Mangum testified that he was the president and owner of Cooling Tower Erectors. It was stipulated that he and Cooling Tower Erectors would be considered one entity for the purpose of the verdict. He said that his company needed a car late in December 1968 because a pickup truck had broken down, so he leased an auto from Bauer Buick on December 27. He said O'Keefe was hired as a carpenter and had worked for his company between September 15 and December 6, 1968. Received in evidence were cancelled payroll checks paid to O'Keefe by Cooling Tower Erectors dated September 20 to December 6, 1968. Other exhibits received in evidence were a copy of O'Keefe's wage and tax statement for Federal income tax purposes and a copy of a corporate record kept on him. Mangum denied telling Officer Kirby that he gave the car to O'Keefe or that O'Keefe was a current employee of Cooling Tower Erectors. He testified that the last time he saw O'Keefe was shortly before Christmas 1968 and that the last time he saw the Buick was before New Year's Eve in the parking lot at his place of business. He discovered the car and the keys that he had placed in or on his desk were gone late in the afternoon on January 2. Mangum and his wife testified that they spent New Year's Day at home with their children and her parents and that he watched the football games on television. Mangum testified that no employees of Cooling Tower Erectors worked on New Year's Day.
John O'Keefe's niece testified that she saw him on New Year's Day when he attended a family reunion at her grandfather's house in Wheaton. Dinner was served at 1 P.M. Her uncle appeared to be sick when he arrived which was sometime before 3 o'clock.
Mangum moved for a directed verdict at the close of the plaintiffs' evidence and at the close of all the evidence. The motions were denied as was his post-trial motion for judgment notwithstanding the verdict of the jury. He contends that denial of the motions was error because there was no proof that he drove the car, that he authorized O'Keefe to drive it or that O'Keefe was acting as his agent.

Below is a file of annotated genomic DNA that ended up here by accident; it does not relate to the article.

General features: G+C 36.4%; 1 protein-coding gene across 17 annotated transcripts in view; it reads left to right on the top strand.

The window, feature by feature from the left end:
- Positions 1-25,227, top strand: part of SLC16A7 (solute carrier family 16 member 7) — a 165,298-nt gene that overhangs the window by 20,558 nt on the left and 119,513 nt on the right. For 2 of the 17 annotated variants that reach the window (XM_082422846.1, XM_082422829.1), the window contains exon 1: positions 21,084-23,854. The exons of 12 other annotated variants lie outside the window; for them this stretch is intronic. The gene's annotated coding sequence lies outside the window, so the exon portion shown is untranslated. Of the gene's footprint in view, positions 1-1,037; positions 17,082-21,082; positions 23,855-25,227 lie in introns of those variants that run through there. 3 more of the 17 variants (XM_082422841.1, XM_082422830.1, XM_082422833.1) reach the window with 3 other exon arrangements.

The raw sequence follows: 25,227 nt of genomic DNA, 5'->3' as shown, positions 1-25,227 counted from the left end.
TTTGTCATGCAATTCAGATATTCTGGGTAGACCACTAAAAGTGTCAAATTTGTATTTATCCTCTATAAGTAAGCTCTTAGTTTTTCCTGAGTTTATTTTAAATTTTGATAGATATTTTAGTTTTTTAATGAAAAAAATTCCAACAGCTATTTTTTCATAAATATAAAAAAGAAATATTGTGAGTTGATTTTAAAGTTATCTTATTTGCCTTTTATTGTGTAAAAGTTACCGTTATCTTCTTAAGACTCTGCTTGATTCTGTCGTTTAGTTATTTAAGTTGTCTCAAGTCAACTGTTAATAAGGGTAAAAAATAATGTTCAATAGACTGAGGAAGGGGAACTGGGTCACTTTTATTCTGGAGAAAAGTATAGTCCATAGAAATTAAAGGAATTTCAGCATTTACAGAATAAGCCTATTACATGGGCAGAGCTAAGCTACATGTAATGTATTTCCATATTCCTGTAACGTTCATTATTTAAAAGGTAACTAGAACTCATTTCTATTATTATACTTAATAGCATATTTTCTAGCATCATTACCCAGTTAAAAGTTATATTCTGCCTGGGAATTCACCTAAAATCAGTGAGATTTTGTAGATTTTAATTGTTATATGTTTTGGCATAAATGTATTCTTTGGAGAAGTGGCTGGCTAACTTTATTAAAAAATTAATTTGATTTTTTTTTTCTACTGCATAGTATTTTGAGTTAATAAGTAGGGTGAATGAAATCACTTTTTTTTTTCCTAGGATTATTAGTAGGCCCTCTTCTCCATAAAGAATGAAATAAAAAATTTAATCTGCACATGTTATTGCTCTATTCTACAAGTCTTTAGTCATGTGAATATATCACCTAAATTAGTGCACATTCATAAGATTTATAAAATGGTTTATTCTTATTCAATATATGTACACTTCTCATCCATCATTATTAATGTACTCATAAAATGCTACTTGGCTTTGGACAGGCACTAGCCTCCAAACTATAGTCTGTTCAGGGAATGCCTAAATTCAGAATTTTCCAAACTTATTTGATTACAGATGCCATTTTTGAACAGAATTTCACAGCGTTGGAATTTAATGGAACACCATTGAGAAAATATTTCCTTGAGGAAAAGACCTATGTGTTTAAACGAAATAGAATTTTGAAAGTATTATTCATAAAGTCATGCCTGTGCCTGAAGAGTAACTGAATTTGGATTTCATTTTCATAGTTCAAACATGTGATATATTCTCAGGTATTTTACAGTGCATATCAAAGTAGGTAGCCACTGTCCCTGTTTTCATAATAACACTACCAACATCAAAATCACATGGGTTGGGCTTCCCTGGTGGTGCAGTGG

There was no evidence that Mangum drove the car himself. O'Keefe's statements to that effect made to Officer Kirby were only admitted against O'Keefe. The only evidence that Mangum authorized O'Keefe to drive the car was Kirby's testimony that Mangum told him he gave the car to O'Keefe. Mangum denied making that statement. Even if O'Keefe used the car with his permission, the plaintiffs would have to prove that O'Keefe acted as his agent before Mangum could be held liable for O'Keefe's negligence. Insurance Company of North America v. Hewitt-Robbins, Inc. (1973), 13 Ill. App.3d 534, 301 N.E.2d 78; Prewitt v. Hall (1969), 113 Ill. App.2d 198, 252 N.E.2d 43.
• 1 A presumption arises from the proof or admission of ownership of an automobile that it is controlled and driven by the agent of the owner. (Brill v. Davajon (1964), 51 Ill. App.2d 445, 201 N.E.2d 253.) The evidence that Mangum was the lessee of the Buick would raise the same presumption. The presumption creates a prima facie case and throws the burden of showing non-agency on the defendant. However, the presumption is overcome if the defendant produces evidence of non-agency, and if such evidence is strong and unquestionable and the plaintiff presents no contrary evidence, a verdict may be directed for the defendant. Botich v. P. Lorillard Co. (1970), 127 Ill. App.2d 232, 262 N.E.2d 38; Brill v. Davajon.
• 2 The plaintiffs' proof of agency was limited to the fact that the car was leased to Mangum, and to Kirby's testimony that Mangum said O'Keefe "was" an employee. In the context in which it was used, the word "was" could have meant either at the present time or in the past. Mangum clarified Kirby's ambiguous "was" with exhibits showing that O'Keefe did not work for Cooling Tower Erectors beyond the first week of December and by his uncontradicted testimony that no employee of Cooling Tower Erectors worked on New Year's Day. Further, the proof of non-agency was enhanced by the place and time of the accident. The testimony by O'Keefe's niece that O'Keefe attended a family reunion on that New Year's Day in Wheaton provides an explanation for his trip and route. The route that he was taking was on the way to Wheaton and the accident occurred one-half hour before dinner was to be served. This evidence overcame the presumption of agency arising from O'Keefe's driving Mangum's auto, and since the plaintiffs presented no evidence to counter the strong and unquestioned proof of non-agency, they failed to sustain their burden of proof.
The evidence when viewed most favorably to the plaintiffs so overwhelmingly favored the defendant Mangum that no contrary verdict could stand. Therefore, either his motion for a directed verdict at the close of the evidence or ...